Smart Tax Planning for the Soon-to-Be Retired

Jason Wein

By Jason Wein | October 23, 2018

There’s such an emphasis on saving for retirement, yet no one puts much thought into the tax consequences. Without smart tax planning, taxes can be a major source of erosion on retirement income. Most of us would be thrilled to get a 6 to 8 percent return long-term on our retirement portfolios, yet the current minimum income tax rate is 10 percent, the maximum is 37 percent. The returns in the stock market are far from guaranteed, but the tax rates are written into law. Being smart about taxes can make your money go much farther in retirement.

As an example of potential retirement tax complications, Social Security benefits can be taxable — or tax-free — depending on your other income. If you have taxable income under a certain amount, then your Social Security benefits are tax-free, but if your income goes over that amount by even a single dollar, then 50 to 85 percent of your Social Security benefits become taxable. With a bit of planning, you may be able to keep yourself under that threshold.

This is known as the Social Security cliff, and it is just one of many potential tax problems that can arise in retirement. For those who are soon-to-be retired, here are some steps to consider in planning for taxes in retirement.

Coordinate your investment and tax strategy

Tax planning cannot be done in a vacuum, because, as the Social Security cliff demonstrates, there can be tremendous tax consequences for when and how you recognize income. Coordination is essential. Your financial adviser could think that everything is doing really well, not realizing that the investment strategy will cause problems for you and your CPA come tax time. Even if you are a person who likes to do your own taxes, I strongly suggest you seek advice from a tax professional to help set your overall tax strategy as you head into retirement. The rules dealing with retirement income are uncharted territory for you. Work with a professional.

Know your buckets

People tend to have all their retirement savings in a single bucket, typically in a tax deferred plan such as a 401(k), 403(b), or IRA. As a result, they have this very large bucket of money that will always be considered taxable income. Their only other large asset may be their house, which isn’t a liquid asset that can help them with taxes.

What I try to do with my clients is to balance their portfolio into a variety of “buckets.” One bucket should be easily liquid, with after-tax dollars that can be used without incurring a tax penalty. Another bucket should be generating tax-free income. The last bucket is that tax-deferred income from their 401(k), 403(b), or IRA.

The most commonly used buckets for tax-free income are:

  • Roth IRAs and Roth 401(k)s. Money is contributed after-tax to these Roth plans, and the withdrawals are therefore income tax-free. There is an income cap to these, but if your income is too high there are “back doors” that allow you to convert regular IRA and 401(k) accounts to the Roth version. Many employers now offer Roth 401(k) and 403(b) plans as an option to employees.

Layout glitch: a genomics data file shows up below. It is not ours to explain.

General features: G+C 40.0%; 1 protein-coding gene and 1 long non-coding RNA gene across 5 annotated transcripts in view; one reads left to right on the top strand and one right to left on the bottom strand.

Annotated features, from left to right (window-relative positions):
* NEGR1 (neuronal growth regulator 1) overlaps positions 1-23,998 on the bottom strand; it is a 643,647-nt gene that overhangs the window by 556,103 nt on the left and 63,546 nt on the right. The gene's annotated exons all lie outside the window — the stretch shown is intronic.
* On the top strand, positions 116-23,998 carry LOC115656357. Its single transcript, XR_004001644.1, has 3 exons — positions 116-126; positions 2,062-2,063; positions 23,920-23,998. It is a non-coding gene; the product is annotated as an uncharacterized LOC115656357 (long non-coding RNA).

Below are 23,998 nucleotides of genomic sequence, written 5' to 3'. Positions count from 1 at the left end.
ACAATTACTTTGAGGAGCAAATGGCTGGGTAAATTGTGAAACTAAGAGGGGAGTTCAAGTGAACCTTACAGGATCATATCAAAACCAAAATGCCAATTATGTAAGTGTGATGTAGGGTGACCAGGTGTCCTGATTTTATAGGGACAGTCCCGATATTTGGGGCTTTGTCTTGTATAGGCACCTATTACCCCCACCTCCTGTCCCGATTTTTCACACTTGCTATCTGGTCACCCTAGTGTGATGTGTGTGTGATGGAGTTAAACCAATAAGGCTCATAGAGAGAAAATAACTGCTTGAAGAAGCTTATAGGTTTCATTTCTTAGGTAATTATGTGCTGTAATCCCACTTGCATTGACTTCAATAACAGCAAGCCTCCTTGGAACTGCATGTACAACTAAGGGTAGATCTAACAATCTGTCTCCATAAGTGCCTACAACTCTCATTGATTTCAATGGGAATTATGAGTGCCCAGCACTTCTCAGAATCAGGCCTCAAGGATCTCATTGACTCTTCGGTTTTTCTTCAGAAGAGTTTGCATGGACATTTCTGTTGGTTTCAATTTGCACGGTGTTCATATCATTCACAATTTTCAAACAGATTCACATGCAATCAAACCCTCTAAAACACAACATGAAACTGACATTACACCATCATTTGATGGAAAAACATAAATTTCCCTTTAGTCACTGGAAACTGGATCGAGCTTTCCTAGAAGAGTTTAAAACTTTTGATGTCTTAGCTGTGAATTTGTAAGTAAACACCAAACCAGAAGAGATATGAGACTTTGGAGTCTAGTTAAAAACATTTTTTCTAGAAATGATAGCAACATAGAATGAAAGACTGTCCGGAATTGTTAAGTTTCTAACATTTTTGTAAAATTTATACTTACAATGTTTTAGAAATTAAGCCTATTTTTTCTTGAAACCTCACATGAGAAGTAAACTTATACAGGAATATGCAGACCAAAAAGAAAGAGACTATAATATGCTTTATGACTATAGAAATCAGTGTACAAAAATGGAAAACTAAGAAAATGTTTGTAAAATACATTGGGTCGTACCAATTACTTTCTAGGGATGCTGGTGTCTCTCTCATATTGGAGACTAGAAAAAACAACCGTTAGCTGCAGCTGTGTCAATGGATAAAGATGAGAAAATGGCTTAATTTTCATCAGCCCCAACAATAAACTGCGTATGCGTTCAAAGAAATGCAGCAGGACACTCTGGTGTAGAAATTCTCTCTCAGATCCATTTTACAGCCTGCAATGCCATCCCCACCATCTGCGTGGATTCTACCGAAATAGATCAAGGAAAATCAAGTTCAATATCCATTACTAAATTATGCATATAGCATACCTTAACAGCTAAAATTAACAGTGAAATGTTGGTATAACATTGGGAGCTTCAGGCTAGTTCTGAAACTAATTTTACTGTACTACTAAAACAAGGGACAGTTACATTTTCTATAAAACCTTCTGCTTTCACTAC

• Preferential bonds. Dividends from bonds issued by state and municipal authorities are largely free from federal income taxes.
  • Permanent life insurance. Such policies accumulate cash value that can be accessed income tax-free, if you do it correctly.*

Build for flexibility

Know that whatever strategy you try to follow, your situation will change. It is important to understand how flexibility is built into your investments. Tax planning can get out of control if your vehicles are inflexible. If most of your assets are tied up in your primary residence, and you need the money, then there are a limited number of options for you – sell the house, take a second mortgage, etc. The vehicle is dictating the tax strategy at that point.

Put every decision through the pillow test

I have a client I’ve worked with for 15 years. He makes a lot of his decisions based on “the pillow test.” If he sleeps well at night, predominately, he feels most everything is okay. If he lies awake in bed worrying about something, he spends time fixing it so he can sleep comfortably again. You have to trust the people you are working with to know their area of expertise and make the right recommendations. At the end of the day, if a decision makes you feel better after you’ve done it, then it’s probably a good one, at least for now. You have to re-evaluate your plan periodically to see if it still aligns with your needs.

For educational purposes only. Penn Mutual and its affiliates do not provide tax or legal advice. Please talk to a licensed attorney regarding your specific situation.

*All guarantees are based on the claims paying ability of the issuer. Life insurance policies are subject to eligibility requirements and restrictions, and may not be right for everyone. Accessing cash value will reduce the death benefit and policy values, and may be taxable.

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